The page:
Thursday, 10 May 2012

Marvelous Clouds

I've always loved the band Ween. Their music is what I would describe as 'gleeful'. That's not something you could say about too many bands out there. Lead singer Aaron Freeman (aka Gene Ween) always sounds like he's singing with a smile on his face and although their music has become increasingly sophisticated over the years, I still imagine Freeman and his musical partner Mickey Melchiondo (aka Dean Ween) sitting as teenagers in their bedrooms coming up with weird sounds on a 4 track recorder and laughing about the possibilities of what they could get away with. That spirit of the band never wavered over their almost thirty year partnership - up until their most recent album La Cucaracha, they were still mashing musical styles, trying out weird effects and shifting gears from offensive and silly to poignant and soulful.

That's why it annoys me when people dismiss Ween as a 'novelty' band. To me there's nothing inauthentic about the band at all. Music is like being at a party. The first instinct I have when I meet new people is to try and be funny, later, if I like someone enough and feel we have common interests then maybe I might share something a bit deeper. If someone doesn't get my sense of humour then there is no way they're going to truly understand me. Humour is the doorway to understanding. People are playful! Music should be playful as well. To me it's more inauthentic to expect people to listen to your 'deep' music straight off the bat if you are unwilling to share any other aspect of yourself. Ween is such a great band because they don't place any musical boundaries on what they can do.

It could be argued that a lot of Ween's music is 'ironic' but I think this is too lazy a description as I have often found myself unexpectedly moved by some of their songs over the years and I think they genuinely have a love for the musical styles they pursue, even if they are lampooning them. That's why it wasn't too much of a surprise to me to hear that Aaron Freeman chose to do an album of cover versions of songs by 60s and 70s troubadour Rod McKuen as his first solo album. McKuen was a popular poet and songwriter at that time but was dismissed by critics as being too schmaltzy, whereas Ween seem to have critical respect but don't really back it up with commercial success. Both artists could claim to be misunderstood. The real surprise of Freeman's album 'Marvelous Clouds' is how much he makes McKuen's songs his own and the directness and sincerity of his delivery.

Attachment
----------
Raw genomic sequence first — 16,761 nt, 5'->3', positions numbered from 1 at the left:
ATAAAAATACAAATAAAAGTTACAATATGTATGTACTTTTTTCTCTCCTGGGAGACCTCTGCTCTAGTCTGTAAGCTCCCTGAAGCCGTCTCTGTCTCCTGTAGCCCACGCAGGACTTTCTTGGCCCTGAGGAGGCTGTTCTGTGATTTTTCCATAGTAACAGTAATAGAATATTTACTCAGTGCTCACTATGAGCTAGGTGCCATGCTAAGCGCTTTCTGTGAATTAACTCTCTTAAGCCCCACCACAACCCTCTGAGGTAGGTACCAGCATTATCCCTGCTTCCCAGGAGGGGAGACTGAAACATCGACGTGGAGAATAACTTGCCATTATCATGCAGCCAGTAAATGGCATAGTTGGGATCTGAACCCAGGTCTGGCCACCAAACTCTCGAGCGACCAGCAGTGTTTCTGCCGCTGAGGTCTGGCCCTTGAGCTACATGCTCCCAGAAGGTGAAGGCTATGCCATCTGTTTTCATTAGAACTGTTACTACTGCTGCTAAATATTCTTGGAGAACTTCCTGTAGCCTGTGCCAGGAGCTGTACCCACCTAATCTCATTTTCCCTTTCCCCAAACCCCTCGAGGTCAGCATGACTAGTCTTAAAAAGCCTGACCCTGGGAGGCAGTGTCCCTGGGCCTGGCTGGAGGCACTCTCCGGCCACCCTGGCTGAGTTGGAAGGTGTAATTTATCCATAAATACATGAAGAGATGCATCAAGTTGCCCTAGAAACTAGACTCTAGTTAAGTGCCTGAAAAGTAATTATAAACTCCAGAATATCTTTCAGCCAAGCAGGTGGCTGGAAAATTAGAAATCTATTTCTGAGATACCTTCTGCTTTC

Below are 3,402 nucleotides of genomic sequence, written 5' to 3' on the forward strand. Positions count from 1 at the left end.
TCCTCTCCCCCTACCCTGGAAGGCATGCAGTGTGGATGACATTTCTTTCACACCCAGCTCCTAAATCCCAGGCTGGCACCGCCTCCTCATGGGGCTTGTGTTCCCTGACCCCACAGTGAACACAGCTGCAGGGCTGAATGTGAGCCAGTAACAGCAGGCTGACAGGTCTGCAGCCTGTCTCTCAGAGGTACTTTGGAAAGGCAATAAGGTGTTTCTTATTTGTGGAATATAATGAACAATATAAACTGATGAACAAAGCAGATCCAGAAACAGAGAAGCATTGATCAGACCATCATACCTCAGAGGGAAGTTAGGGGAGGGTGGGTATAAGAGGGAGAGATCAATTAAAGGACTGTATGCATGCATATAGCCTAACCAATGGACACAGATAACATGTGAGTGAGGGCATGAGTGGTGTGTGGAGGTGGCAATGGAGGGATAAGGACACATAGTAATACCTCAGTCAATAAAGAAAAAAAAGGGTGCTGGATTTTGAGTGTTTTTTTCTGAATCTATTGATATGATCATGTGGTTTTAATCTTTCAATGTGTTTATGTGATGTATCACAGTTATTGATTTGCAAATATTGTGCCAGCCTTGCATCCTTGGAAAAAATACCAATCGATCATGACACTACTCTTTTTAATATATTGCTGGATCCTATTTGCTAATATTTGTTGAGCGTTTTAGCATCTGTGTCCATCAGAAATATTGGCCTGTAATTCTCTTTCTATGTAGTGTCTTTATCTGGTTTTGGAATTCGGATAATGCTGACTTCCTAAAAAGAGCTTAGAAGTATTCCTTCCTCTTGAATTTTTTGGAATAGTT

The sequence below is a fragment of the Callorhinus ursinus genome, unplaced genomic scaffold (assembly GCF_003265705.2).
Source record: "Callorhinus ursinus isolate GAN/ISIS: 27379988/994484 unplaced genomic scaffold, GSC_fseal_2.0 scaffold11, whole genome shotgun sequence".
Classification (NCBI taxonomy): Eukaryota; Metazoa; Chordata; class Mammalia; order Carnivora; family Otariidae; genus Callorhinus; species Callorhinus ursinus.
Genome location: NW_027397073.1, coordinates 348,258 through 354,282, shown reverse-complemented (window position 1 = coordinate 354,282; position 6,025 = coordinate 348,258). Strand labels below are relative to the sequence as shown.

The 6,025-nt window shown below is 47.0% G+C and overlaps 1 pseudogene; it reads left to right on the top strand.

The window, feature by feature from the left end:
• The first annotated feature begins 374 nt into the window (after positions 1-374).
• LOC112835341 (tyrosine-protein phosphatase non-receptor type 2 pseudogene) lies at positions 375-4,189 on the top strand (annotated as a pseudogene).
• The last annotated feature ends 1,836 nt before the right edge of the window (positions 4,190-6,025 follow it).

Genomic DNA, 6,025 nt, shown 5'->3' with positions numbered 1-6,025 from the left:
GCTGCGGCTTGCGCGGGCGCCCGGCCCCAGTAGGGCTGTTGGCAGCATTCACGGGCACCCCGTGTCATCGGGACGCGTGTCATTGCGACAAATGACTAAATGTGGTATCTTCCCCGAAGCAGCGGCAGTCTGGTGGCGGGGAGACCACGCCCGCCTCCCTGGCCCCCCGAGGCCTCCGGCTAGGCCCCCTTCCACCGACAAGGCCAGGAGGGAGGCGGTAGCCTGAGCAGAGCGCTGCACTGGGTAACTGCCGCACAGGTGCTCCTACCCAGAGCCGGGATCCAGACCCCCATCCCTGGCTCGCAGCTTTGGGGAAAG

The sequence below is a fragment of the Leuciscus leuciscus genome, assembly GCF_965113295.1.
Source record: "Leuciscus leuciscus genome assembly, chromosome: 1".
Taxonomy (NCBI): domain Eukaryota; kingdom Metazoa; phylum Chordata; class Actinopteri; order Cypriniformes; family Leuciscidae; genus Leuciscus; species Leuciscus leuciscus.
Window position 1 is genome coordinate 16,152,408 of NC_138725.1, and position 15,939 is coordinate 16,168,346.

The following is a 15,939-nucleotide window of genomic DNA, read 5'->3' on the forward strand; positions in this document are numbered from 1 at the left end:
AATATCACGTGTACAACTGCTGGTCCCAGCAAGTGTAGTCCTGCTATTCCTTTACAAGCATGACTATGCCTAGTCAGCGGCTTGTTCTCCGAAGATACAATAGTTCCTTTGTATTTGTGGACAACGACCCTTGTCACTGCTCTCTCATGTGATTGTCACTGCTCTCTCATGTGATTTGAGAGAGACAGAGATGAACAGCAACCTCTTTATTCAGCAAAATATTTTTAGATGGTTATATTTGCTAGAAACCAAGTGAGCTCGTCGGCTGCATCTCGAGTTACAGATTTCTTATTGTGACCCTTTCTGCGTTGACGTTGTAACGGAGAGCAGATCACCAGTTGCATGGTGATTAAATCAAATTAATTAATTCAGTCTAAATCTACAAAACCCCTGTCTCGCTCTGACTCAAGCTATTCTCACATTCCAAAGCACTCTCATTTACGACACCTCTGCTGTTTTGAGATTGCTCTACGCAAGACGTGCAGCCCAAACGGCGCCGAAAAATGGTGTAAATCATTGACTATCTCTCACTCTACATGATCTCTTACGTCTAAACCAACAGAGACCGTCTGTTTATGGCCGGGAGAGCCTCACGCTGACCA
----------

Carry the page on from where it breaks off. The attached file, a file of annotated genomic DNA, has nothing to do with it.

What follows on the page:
It's no secret that Freeman has had his share of substance abuse problems over the years and recently (to his credit) he has sought help. In this regard you could consider the album to be a 'recovery' album - it's filled with tasteful arrangements, gentle strings, acoustic guitars, brushed drums and it's all topped off with Freeman's clear vocals with multi-layered harmonies. Opening track 'As I Love My Own' is the most Ween-like song on the album but there are other aspects that also fit in with the Ween sensibility. The second song 'Jean' could be interpreted as a love song to his alter-ego 'Gene Ween' and the Guns 'n' Roses style solo in 'The Beautiful Strangers' is reminiscent of something Freeman's old pal Dean Ween might pull out (I can see his eyes closed, mouth open and nostrils flaring as I listen to it).

Perhaps the biggest eye opener is the spoken-word tune 'Pushing the Clouds Away'. Even I baulked at the age-of-aquarius stream-of-consciousness approach over an almost jazz-like beatnik backing, but the sincerity of Freeman's delivery makes what could be interpreted as fairly cliched lines pondering the nature of clouds and not being able to push them away, into something quite haunting; especially the final line where he desperately but wearily begs "Help Me" followed by a plaintive "Please?"

The song 'Mr Kelly' is also a highlight. A grown man such as myself should not be so easily moved by a song concerning the simple pleasures of playing with your dog on a summer's day, but who doesn't love a dog? Maybe that is what Freeman is trying to reconnect with - a sense of innocence. I know when I was young I used music to try and define myself and in a way push people away, but when I got older I tried to use music as a way to reconnect. It's not an easy thing to do when people don't seem to have time to listen anymore.

I remember a few years ago drunkenly putting on Billy Joel's song 'It's Still Rock and Roll to Me' and dancing around a friend's loungeroom. Sure, I said I was being ironic, but ultimately I was genuinely enjoying myself. I've reached the point now where a good time is a good time and I don't want to have to explain myself or prove anything to anyone. I like Aaron Freeman's album 'Marvelous Clouds'. It may be different from what I'm used to from his Ween output, but it's still rock 'n' roll to me.

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